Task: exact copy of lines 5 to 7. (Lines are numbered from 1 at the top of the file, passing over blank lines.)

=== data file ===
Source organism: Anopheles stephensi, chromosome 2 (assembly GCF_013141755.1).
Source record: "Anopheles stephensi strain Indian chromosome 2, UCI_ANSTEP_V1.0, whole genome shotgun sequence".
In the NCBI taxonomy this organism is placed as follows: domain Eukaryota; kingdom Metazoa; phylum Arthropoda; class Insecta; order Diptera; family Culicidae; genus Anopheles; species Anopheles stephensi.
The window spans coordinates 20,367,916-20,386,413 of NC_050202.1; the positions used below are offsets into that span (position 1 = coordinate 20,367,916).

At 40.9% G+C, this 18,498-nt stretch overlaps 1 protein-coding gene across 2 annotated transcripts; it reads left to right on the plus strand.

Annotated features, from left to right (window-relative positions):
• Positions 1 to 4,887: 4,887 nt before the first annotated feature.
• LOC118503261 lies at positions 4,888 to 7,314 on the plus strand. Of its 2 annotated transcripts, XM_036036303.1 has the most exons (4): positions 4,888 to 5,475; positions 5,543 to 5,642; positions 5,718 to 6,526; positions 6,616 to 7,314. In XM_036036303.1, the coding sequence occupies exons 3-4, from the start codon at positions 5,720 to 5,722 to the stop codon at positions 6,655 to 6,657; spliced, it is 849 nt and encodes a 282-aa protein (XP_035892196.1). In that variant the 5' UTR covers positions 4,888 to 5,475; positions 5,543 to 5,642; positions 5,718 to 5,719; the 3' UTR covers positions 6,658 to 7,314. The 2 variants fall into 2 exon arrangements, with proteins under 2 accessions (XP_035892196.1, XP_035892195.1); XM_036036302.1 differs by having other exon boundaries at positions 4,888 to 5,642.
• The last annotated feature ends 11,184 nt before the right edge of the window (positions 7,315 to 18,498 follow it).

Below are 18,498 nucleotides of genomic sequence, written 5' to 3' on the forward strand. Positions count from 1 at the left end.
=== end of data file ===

At 40.9% G+C, this 18,498-nt stretch overlaps 1 protein-coding gene across 2 annotated transcripts; it reads left to right on the plus strand.

Annotated features, from left to right (window-relative positions):
• Positions 1 to 4,887: 4,887 nt before the first annotated feature.